It’s Not You, It’s Your ASO (Part 1)
Prolific Interactive

It’s Not You, It’s Your ASO (Part 1)

Prolific Interactive

In this two-part blog post, you’ll find some quick tips to get you started on the right track with App Store Optimization. This post will be focusing on the iOS app store, with Android optimization to follow in part 2.

You’ve spent countless hours working on the strategy for your iOS app, testing and getting the design just right and racked up a formidable amount of all-nighters coding away. You finally submit a stellar app, but people aren’t downloading it as frequently as you anticipated. What gives?

Since almost half of all iPhone owners found the last app they downloaded by searching the store, it may be time to take a look at your app store optimization (ASO) strategy.

Here are 5 things you can do to get started with your iOS App Store Optimization.

1. Pick your app title carefully

Titles are searchable in the App Store, so it is important to choose the words in your title deliberately. Apple gives you 255 characters for your title, but users can usually see only 33 of those. A good strategy is to combine your brand name with a few words or a phrase that describe the key features of the app.

For example, Kayak does a good job with it’s title “Kayak: Flights, Hotels & Cars”. It is short enough, not spammy and gets right to the point.

2. A catchy description

A description that sells is a great thing to have in your marketing arsenal, especially for the on-the-fence user, or someone who is weighing your app against your competitors.

People can usually only see the first 3 lines of the description without having to click “more”. This is called “above the fold” content, and should excite the user about your features and show some personality. This example from Lilly Pulitzer does just that!

Screen Shot 2015-07-21 at 4.39.33 PM

Below the fold content should be scannable – use bullets for key features. Also feel free to include quotes from your most favorable reviews, awards won, or anything else you think may help seal the deal with potential users.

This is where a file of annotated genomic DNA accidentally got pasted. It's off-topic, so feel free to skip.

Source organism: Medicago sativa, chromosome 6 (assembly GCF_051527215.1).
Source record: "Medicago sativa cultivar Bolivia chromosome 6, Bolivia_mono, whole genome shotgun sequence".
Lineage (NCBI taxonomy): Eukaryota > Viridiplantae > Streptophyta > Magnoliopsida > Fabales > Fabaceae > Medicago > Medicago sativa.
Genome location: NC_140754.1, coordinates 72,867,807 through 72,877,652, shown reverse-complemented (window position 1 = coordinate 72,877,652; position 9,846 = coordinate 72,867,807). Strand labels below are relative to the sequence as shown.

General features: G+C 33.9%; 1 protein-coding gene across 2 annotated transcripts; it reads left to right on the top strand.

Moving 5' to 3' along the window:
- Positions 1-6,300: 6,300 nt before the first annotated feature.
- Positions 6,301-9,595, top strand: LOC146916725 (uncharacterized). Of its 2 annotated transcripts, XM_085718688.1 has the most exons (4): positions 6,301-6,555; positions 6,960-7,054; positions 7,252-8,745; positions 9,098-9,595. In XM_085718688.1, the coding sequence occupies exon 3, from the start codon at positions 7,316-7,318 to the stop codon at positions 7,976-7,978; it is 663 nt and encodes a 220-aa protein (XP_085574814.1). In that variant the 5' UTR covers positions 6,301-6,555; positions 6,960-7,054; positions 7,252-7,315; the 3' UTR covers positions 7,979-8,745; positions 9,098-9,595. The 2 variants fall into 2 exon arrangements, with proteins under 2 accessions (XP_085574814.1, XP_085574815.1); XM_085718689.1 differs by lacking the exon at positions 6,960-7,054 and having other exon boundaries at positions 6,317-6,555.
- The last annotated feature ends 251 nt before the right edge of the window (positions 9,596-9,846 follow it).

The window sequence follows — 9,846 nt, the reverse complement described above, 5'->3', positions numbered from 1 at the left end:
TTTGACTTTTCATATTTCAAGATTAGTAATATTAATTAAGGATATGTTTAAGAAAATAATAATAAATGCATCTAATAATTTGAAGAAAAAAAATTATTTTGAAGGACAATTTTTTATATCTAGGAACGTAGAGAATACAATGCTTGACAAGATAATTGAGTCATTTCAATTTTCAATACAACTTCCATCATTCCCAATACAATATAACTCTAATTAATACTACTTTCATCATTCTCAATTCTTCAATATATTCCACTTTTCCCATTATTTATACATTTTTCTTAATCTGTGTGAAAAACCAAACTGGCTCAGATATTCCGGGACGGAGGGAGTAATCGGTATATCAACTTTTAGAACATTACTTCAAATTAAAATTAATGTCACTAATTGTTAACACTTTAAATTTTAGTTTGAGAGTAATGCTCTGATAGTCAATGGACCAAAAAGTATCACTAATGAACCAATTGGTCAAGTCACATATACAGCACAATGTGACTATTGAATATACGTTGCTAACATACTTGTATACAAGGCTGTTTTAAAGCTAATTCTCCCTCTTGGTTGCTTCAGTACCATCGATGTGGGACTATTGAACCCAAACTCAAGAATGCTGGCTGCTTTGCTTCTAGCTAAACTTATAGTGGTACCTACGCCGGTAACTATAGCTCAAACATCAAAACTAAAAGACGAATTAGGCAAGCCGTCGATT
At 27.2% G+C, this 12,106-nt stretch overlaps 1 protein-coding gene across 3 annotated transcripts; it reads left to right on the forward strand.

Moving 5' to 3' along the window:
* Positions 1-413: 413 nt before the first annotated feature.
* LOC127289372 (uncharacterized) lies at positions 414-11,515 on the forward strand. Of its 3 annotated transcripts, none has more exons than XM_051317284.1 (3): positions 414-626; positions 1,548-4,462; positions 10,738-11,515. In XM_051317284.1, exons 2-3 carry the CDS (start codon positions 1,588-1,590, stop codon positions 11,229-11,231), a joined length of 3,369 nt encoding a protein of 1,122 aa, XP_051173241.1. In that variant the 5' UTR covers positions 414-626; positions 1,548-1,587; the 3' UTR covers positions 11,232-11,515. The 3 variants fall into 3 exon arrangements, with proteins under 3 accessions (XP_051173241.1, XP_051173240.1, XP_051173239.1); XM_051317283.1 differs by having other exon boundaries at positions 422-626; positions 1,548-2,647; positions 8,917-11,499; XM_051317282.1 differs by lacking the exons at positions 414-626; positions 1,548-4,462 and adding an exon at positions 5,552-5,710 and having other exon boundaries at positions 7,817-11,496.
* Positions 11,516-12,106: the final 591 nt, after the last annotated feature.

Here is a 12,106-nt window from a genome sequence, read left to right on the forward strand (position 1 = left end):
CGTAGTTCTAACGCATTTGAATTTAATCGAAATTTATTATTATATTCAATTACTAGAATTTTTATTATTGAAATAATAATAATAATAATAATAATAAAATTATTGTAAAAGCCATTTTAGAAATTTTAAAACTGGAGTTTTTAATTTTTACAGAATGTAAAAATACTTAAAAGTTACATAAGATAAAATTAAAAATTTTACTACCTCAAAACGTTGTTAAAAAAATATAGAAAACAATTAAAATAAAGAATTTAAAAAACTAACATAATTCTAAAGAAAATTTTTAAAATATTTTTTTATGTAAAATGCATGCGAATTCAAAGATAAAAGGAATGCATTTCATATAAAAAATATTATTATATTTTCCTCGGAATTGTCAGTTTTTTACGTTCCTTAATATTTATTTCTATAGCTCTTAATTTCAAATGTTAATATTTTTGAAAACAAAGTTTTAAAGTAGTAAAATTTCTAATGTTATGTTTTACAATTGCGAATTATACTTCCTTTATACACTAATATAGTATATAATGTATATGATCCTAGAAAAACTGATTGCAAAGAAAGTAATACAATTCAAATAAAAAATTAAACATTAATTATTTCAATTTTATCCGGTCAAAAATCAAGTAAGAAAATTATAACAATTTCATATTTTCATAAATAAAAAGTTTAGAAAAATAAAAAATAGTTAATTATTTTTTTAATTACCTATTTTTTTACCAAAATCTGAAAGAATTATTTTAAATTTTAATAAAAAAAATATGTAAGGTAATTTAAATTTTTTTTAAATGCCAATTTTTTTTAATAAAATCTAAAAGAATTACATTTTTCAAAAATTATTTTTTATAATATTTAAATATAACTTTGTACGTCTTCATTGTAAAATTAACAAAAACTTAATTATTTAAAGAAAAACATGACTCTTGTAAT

3. Are you maximizing your keywords?

Besides the words in your app title, the keywords you enter into the iTunes Connect Keywords field are the most pertinent factor in determining your app’s rank in search. This keyword field has a 100 character limit that you can fill up with relevant words that will help your users find your app in the store.

A common oversight in the keywords field is to use spaces. Each space counts as a character and should be replaced with a comma. Apple groups words that you have entered into keyword phrases so you don’t have to worry about grouping or order of words. For example, if you have entered in “dresses, wedding, gowns, formal” Apple will automatically create phrases like “formal dresses”, “wedding gowns”, “formal gowns”, “wedding dresses”.

App publishers often select keywords solely based on traffic volume, instead of optimizing for visibility. While it may be ideal to rank for keywords that get a ton of searches, relevance and competitive standing are equally, if not more, important. The most highly trafficked words are also usually the most competitive. Therefore, it is better to rank #3 for a less popular word as it will likely be clicked on more, as opposed to ranking #95 for a highly trafficked word. The chances of people downloading your app and becoming engaged users are much higher when the app offers content, products or services relevant to the searched term.

The easiest way to figure out which words are highly trafficked is to use a vendor that provides you this information. But there are other ways to get around it. This blogpost from Tune does a good job outlining some considerations.

4. Pictures speak louder than words

Screenshots are another compelling way to convince potential users to download your app. Make sure to use screenshots that communicate the features of your app, and place the best screenshot in the first position. Most times, using additional text to highlight the benefit is useful.

In the example below, Lilly Pulitzer chose screenshots with bright, clean and easy to read design.They make a compelling case for the user to download the app by highlighting the most important features first, and using each screenshot to communicate a specific benefit.

Screen Shot 2015-07-15 at 3.47.59 PM

5. Testing, 1.2.3. Testing

Make one change at a time for a more accurate attribution of each change to the number of downloads. Keeping a log of what has and has not worked will help you fine tune your strategy and prevent you from considering the same thing twice.

In today’s crowded marketplace, more apps are published every day, and there is a constant stream of new ratings, reviews, and downloads – making an app store strategy indispensable. By positioning your app to rank better when users are actively looking not only boosts organic traffic to your storefront, but has a much higher chance of converting that potential user to an engaged fan.

I hope these tips help you get started on your iOS App Store strategy! Keep an eye out for a post on Google Play Store optimization and the difference in strategies required for it.